Besides the FT and the Economist, papers that managed to maintain their Tokyo presence up to now even though the old Nikkei Building itself is long gone include Düsseldorf’s Handelsblatt and the Wall Street Journal.
IN 1976, MIKE “BUCK” Tharp and Masayoshi “Chief” Kanabayashi (Tharp likes nicknames) shifted Journal operations from a single desk in the AP office to a real bureau in the Nikkei corner. “To move in,” recalls 1989-90 FCCJ president Tharp, “we traveled the byways of old Tokyo, buying used furniture desks, lamps, a couch and two stiff chairs for visitors, filing cabinets.”
Eduardo Lachica and Billy Schwartz moved in around the same time to open a bureau for the Journal’s sister regional daily startup, the Asian Wall Street Journal. Prime space was all taken by then, so they drew a tiny windowless alcove which they had to share with the paper’s business side people. With appropriate Tokyo office space so hard to come by, the two scribes didn’t complain as they cranked out enough stories to fill half their paper.
Lachica’s productivity earned him a nickname borrowed from a famous pool player of an earlier generation, “Fast Eddie.” Only after he finally left Tokyo for Washington (sent off with a rolling party, a beer soaked bus tour to the pottery town of Mashiko), was he deservedly able to slow down a bit and play some golf. Talented reporters who also worked in the AWSJ bureau in its early years included Norman Thorpe who stayed only a year before opening the AWSJ’s office in Seoul and John Marcom.
The building hadn’t been constructed for luxury. Rooms were generally small and simply outfitted. They often filled with toxic smoke due to correspondents’ habit of keeping tobacco products burning in their ashtrays while hunching over typewriters to pound out copy. The health authorities never showed up to put a stop to that.
One semiretired correspondent, asking not to be named for fear of offending Nikkei, recalls that his office “was a shithole.” Nikkei probably wouldn’t disagree. After all, the company tore the building down and replaced it. But that didn’t happen until the 21st century by which time several generations of correspondents had developed the ability to empathize with Japanese salarymen and OLs based on personal exposure to equivalent working conditions.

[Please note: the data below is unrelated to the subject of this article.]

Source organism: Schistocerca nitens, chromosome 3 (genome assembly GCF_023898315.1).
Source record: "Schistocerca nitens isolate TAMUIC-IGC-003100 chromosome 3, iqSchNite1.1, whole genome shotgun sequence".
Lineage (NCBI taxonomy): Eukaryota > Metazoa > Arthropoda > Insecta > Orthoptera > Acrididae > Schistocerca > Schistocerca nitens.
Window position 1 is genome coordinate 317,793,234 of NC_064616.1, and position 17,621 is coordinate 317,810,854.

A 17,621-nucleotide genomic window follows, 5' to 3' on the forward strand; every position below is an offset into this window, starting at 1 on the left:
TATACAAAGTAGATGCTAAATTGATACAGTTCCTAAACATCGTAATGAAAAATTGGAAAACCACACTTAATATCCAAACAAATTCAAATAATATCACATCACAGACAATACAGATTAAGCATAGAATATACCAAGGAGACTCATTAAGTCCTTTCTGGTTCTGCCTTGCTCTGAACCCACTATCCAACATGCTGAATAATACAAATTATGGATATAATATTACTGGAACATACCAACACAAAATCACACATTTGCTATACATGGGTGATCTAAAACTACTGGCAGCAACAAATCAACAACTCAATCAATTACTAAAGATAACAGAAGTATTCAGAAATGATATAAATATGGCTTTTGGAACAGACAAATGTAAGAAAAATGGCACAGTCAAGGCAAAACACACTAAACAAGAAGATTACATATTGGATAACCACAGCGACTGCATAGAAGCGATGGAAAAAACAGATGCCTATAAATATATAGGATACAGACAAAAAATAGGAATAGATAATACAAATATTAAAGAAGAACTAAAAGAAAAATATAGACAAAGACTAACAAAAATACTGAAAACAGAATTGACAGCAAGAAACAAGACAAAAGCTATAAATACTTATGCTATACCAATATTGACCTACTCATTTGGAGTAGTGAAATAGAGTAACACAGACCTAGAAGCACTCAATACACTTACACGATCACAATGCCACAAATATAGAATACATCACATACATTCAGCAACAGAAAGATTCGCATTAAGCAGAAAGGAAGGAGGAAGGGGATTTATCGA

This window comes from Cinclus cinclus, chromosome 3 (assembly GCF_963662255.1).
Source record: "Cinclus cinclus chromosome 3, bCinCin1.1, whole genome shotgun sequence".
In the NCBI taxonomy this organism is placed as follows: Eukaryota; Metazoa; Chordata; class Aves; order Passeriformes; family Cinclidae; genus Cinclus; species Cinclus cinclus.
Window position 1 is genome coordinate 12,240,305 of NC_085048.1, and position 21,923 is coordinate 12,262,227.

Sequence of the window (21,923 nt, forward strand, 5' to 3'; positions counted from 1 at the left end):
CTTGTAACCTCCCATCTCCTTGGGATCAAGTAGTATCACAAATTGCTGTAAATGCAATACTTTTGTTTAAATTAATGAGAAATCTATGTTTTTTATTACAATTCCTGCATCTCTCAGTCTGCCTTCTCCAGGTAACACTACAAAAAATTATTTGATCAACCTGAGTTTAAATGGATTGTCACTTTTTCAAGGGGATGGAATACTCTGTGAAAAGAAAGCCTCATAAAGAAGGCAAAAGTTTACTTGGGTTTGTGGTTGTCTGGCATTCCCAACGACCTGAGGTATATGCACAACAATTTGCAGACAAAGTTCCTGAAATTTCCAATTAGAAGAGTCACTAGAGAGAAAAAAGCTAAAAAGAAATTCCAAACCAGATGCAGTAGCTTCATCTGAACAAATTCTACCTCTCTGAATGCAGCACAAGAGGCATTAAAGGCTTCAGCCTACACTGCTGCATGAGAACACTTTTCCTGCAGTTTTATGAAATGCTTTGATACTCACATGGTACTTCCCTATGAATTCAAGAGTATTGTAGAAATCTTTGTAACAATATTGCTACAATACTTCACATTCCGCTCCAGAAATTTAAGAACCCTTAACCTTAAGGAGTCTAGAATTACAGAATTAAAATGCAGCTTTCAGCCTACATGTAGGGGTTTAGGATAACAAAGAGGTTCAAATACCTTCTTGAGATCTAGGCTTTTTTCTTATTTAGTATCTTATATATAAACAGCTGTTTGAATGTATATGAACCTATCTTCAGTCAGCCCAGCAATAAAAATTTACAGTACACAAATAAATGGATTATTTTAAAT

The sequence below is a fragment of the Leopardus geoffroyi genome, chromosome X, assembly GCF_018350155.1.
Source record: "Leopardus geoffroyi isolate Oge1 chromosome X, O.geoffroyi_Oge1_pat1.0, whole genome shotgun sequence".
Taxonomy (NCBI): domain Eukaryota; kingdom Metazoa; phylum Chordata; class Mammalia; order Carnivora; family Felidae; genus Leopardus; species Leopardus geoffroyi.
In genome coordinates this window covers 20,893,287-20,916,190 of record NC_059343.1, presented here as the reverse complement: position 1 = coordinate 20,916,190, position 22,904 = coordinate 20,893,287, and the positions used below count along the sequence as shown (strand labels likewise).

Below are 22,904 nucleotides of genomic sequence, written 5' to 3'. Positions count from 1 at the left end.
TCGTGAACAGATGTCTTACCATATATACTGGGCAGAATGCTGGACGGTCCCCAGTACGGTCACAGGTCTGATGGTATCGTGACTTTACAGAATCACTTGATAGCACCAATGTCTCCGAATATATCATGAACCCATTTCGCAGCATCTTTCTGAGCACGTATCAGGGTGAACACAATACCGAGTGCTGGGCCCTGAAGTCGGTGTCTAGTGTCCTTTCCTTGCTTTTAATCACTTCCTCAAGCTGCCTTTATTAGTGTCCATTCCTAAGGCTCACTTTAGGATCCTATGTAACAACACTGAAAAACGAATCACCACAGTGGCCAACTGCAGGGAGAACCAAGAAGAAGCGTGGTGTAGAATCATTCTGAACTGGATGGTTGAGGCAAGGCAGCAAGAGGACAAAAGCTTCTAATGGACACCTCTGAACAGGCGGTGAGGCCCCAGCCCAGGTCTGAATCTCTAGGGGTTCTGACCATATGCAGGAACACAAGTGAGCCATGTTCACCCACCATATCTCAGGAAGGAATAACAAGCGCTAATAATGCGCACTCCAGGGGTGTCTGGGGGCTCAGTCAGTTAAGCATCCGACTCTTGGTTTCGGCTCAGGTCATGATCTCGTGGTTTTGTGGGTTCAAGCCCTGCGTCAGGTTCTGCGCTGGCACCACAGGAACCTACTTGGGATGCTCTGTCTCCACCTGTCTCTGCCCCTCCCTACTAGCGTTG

THE GENERAL SCHEME IN the Nikkei Ghetto was typified by the FEER bureau, where Susumu Awanohara, Kazumi Miyazawa and Tracy Dahlby (one of the then rare breed of American correspondents trained in Japanese), joined later by the late John Lewis after Awanohara’s move to Jakarta, squeezed into a room suitable for one or two.
People came and went, some working in the Ghetto for multiple publications over the years. After turning over the WSJ bureau to Urban Lehner when he left in 1980, Tharp returned a year later for a second tour in the building as FEER bureau chief.
Regardless of that continuity, new trends appeared for example, a developing industry emphasis on correspondents’ language abilities. The AWSJ in the early ’80s hired Chris Chipello, who had learned Japanese as a Princeton student. Around that same time the Japan raised MK (that’s an abbreviation for missionary kid) Steve Yoder started in the AWSJ bureau as part time interpreter, blowing away interviewees with his native Tohoku accent. The first story Yoder reported and wrote on his own, an in depth piece on the Japanese company Seiko, so impressed AWSJ management that he got promoted on the spot to correspondent.
Eventually the AWSJ staff was merged into a combined Journal staff. Lehner, back for a second tour in charge of the whole shebang, was the most devoted and accomplished student, ever, of Toshiko Oguchi, who taught Japanese in the office to generations of Journal correspondents. Lehner presided over an expansion that brought the number of journalists to 10 still including Kanabayashi, Chipello and Yoder, and with the addition of such future stars as Marcus Brauchli.
“A lot of American businessmen had decided for the first time that they needed to understand Japan,” Lehner recalls. “My editors were eager to run not just my business and economics and trade coverage but my neophyte discoveries of Japan and the Japanese. I knew I was on to something when the edit page ran a review I wrote of a kabuki play. Alas, America’s curiosity about Japan didn’t last long."
Bradley Martin was a Nikkei ghetto rat as Baltimore Sun bureau chief, 1977-80, and again as Asian Wall Street Journal bureau chief, 1983-86. His novel Nuclear Blues is due out shortly